From Tim Brannan's Other Side by way of Black Vulmea's Really Bad Eggs, comes the idea of posting about the 7 adventure games you have run or played the most. Here's my list, in rough order of amount of time spent playing or running them:
1) Dungeons and Dragons
Especially if you count d20 variants. I've been playing some version of D&D off and on since 1993. Started with the Rules Cyclopedia, moved to 2e, and then abandoned it in the mid-90's only to pick it back up around 2003 and play it more or less continuously until early 2010, when the guys in my group decided they hated 4e and we collectively decided to try other systems. And even then, in 2011 I started playing Swords and Wizardry, and in 2012, Microlite Iron Heartbreakers. Of the 21 or so years since I started playing, I have been playing some version of D&D for about 14 of them.
It's odd because though d20 is inarguably the roleplaying game system I am best at manipulating the mechanics of for personal and team advantage, the D&D family of systems has never been a favourite of mine. Swords and Wizardry and the other rules light variants / retroclones suit my purposes well enough to use for paedogogical purposes. I use them to train people in the basics of playing adventure games with the hope of eventually moving onto crunchier systems.
2) World of Darkness / Storyteller
I used to be much more fond of this family of games than I am now, though I do consider the games to have mostly gotten mechanically better over time. I played a lot of Mage: the Ascension online between 1998 to 2003, which was a gaming drought for me in the physical world, and a lot of Exalted online between 2000 and 2006 as a supplement to it. I also a ran really strange, very short-lived Hunter game when I was 17 that was based on the players playing "adult" versions of themselves (the characters were them imagined at age 25 or so). All told, I've playing Storyteller games for about nine years of my gaming life. Between 2010 and 2011, as what used to be my main gaming group moved away from playing D&D, we took up the new World of Darkness system, though most games were short run horror-themed mortals games. This is part of a general move on my part away from horror-themed games, and away from rules-light games towards crunchier systems.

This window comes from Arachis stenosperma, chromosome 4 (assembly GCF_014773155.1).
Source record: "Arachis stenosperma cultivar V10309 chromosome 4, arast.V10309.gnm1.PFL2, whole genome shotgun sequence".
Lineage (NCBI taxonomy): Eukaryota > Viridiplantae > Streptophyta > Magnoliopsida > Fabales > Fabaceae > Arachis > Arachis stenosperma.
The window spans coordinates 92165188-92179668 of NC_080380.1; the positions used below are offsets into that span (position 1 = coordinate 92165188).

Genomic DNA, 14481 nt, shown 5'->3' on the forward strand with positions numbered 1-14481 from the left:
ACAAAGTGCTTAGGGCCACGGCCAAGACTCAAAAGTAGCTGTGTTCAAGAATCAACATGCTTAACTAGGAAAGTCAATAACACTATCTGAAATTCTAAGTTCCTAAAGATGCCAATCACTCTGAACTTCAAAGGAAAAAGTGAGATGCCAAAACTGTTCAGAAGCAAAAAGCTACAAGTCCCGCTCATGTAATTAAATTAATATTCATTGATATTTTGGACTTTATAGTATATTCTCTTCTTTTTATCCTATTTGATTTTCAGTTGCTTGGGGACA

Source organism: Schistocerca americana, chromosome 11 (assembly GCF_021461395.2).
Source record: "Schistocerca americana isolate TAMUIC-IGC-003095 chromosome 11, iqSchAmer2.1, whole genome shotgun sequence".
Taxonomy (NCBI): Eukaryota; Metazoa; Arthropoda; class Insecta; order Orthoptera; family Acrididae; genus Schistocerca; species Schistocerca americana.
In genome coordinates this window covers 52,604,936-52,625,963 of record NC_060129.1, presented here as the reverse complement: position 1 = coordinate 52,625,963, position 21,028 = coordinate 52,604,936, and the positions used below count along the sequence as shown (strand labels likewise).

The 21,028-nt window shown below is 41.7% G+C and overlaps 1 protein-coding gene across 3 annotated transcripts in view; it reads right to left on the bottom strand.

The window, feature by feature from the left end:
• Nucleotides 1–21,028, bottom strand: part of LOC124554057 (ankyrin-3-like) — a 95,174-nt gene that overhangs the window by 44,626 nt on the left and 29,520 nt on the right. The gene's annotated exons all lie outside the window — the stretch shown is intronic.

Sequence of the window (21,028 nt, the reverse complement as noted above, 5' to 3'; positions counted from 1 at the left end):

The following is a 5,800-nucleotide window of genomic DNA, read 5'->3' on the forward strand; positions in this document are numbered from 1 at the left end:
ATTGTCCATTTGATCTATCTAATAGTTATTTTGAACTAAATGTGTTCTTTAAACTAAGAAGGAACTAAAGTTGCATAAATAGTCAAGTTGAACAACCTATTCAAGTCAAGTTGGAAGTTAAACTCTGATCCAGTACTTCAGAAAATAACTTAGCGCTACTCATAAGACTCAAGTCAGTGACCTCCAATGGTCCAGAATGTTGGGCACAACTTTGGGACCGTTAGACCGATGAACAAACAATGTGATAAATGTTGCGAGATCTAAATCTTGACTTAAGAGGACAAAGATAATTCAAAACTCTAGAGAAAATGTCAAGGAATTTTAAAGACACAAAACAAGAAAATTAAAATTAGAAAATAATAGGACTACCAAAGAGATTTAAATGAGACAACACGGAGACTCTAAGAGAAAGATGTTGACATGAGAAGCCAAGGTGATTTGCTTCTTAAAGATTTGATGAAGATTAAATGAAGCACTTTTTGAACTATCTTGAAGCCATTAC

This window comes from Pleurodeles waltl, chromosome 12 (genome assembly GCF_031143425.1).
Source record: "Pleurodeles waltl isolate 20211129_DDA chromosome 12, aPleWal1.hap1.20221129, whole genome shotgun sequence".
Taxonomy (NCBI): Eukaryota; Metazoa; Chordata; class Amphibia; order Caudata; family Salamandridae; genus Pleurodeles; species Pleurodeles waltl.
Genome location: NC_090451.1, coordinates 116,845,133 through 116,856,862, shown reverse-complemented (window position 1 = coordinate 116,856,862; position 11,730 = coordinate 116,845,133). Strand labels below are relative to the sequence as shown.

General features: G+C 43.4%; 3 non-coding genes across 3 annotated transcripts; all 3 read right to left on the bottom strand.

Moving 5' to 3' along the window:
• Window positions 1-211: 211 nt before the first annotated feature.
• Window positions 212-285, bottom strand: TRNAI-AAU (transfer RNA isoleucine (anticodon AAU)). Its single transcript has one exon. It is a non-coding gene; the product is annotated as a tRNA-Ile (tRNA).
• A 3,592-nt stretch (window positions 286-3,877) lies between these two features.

3) WFRP / 40K
I calculated a year or so ago that if all my current WFRP 2e campaign obligations as both PC and referee are to be fulfilled, I will be playing campaigns of it until sometime in 2015. I started playing it online years ago, in 2005 IIRC, then moved to playing it in real life in 2007, and have been playing it with some group or another ever since. Since then, the only major interruptions in playing some session of WFRP 2e have been to play short runs of Rogue Trader and Deathwatch. I figure it to be about seven years of playing it in some form, typically in biweekly sessions or play-by-posts.
Of all the systems I play consistently, WFRP 2e is the one I like the most, though of course I have a few complaints about it. I like the power curve, I like the setting, I like mechanics for the most part. I wish the gear list was better, though it's pretty good. At the very least it should have the prices for more of the career trappings. I also find the specialties of some skills excessively narrow, though this isn't nearly as bad as in Dark Heresy. When I run WFRP 2e I tend to run it very differently than the people who are my main referees for it, but that's mainly a stylistic issue.
I can't really stand Dark Heresy in many ways, but I have played a ton of it, and I've run games of it, as well as Rogue Trader and Deathwatch. There are many, many elements of DH I would rewrite / have rewritten for my own games, to the extent that I'm almost playing a different game. Still, I love the setting, and the actual campaigns were great.
4) Heavy Gear